This supplement to ONCOLOGY includes a collection of papers
focusing on the clinical development and use of capecitabine (Xeloda), a novel
agent with significant activity in patients suffering from metastatic breast
cancer. It is now clear that this agent, which is delivered orally, has utility
in such patients and can be considered for use in most patients with metastases
that are resistant to hormonal treatments and have been previously treated with
an anthracycline and a taxane.
In terms of efficacy, single-agent capecitabine has been
associated with response proportions similar to those seen with a variety of
first- and second-line drugs, and it has a unique but manageable toxicity
profile.[1,2] Only head-to-head randomized trials can definitively compare
response proportions, duration of benefit, and survival (the latter being
arguably the most critical end point), but lacking these, it is reasonable to
conclude that most of the agents we routinely use have activity levels in a
similar range.[3-10] At the same time, it is possible to compare some toxicities
even lacking phase III data. For example, alopecia and significant
myelosuppression are rare with capecitabine, but hand-foot syndrome (palmar-plantar
erythema) and diarrhea can be dose-limiting. These toxicities can be anticipated
and managed but require awareness and reactivity on the part of the clinician so
that capecitabine can be applied to advantage in the palliative treatment of
patients with incurable disease.
The articles in this supplement highlight several interesting
facets of this drug’s role. First, the oral availability and flexible dosing
make it an attractive option for patients who clearly prefer nonparenteral
treatments. Second, the specific dose level initially studied and leading to the
approval and availability of capecitabine may be too high for many patients, and
dosing below this level is probably safe and appropriate. Retrospective analyses
suggest that dose reductions of up to 50% compared to the approved dose may not
compromise efficacy and do reduce toxicity. Of course, only a properly
designed prospective randomized trial can definitively address this possibility,
but while waiting for such a study clinicians can draw a measure of comfort from
these observations as they grapple with this issue on a daily basis. Third,
there may be specific, biochemically advantageous combinations deserving study.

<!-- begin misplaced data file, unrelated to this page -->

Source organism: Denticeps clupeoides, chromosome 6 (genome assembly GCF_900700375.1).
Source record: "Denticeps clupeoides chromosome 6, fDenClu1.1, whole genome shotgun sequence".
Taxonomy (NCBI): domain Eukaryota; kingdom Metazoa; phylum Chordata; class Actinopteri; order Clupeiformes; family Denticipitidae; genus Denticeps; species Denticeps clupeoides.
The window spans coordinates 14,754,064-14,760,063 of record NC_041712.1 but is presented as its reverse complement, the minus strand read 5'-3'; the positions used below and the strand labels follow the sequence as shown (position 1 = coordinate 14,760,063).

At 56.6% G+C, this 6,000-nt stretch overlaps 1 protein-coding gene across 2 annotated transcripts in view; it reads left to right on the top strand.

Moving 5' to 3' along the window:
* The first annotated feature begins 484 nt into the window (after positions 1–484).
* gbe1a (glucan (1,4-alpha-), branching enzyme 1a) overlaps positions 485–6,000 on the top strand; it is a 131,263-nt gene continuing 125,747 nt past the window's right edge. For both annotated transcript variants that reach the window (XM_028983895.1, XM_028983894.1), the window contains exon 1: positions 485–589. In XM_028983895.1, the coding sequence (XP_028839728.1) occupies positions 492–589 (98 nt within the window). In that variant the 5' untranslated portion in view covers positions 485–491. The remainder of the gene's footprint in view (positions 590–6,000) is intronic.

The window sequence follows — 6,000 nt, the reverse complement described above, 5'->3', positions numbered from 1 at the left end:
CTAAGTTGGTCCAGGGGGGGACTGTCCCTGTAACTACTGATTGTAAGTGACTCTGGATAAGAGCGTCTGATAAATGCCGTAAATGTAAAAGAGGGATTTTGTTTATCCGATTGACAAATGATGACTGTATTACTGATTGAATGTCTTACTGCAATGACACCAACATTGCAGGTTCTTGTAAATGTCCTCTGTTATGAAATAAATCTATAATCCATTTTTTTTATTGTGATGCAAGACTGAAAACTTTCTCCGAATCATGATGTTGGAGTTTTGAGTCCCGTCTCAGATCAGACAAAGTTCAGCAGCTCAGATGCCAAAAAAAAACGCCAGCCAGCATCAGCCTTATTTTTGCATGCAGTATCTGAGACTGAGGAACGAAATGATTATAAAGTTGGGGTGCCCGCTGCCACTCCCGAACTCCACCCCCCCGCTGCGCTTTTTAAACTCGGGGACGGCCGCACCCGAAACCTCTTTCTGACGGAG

The articles in this supplement address these issues and help us begin to plan
Single-Agent vs Combination Therapy
In my article on single-agent vs combination therapy in advanced
breast cancer, I discuss available data on the use of active chemotherapy agents
suggesting that sequential single-agent therapy is associated with outcomes
similar to those achieved with concurrent combination therapy. Capecitabine has
been proven to be convenient and effective in advanced breast cancer and has
been shown to be safe in combination use. Whether its optimal use is in
single-agent or concurrent combination therapy, however, remains to be
Despite the appropriate popularity of single agents in routine
clinical practice, the potential for improved outcomes using rationally designed
combinations should not be dismissed casually. As but one example, the addition
of the humanized monoclonal antibody to HER2 (trastuzumab [Herceptin]) to
chemotherapy does improve outcomes compared to sequential application of the
antibody after the failure of chemotherapy. Hence, it is certainly possible
that specific combinations might be advantageous even though there may be no
generalized advantage when considering all combinations. Daniel Budman’s
article reviews the preclinical rationale for several specific capecitabine
combinations, the optimization of dose required with each individual regimen,
and the preliminary clinical data where available. Certainly the activity of
docetaxel (Taxotere) given with capecitabine, capitalizing on the induction of
thymidine phosphorylase by docetaxel, provides strong support for further
exploration of this and other potentially useful combinations. At the same time
we should remain exceedingly cautious about empirically utilizing these novel
combinations before they are broadly tested and reported.
Capecitabine/Docetaxel and Other Combinations
On the issue of one specific combination regimen, Joyce O’Shaughnessy’s
article reviews the results of the randomized trial comparing capecitabine with
docetaxel vs docetaxel alone. For patients with metastatic breast cancer the
role that combination treatment should play in general remains uncertain.
Multiple trials have failed to demonstrate a significant long-term advantage for
modern combinations as compared to the most active single agents,
notwithstanding the generally higher initial response rates seen in the former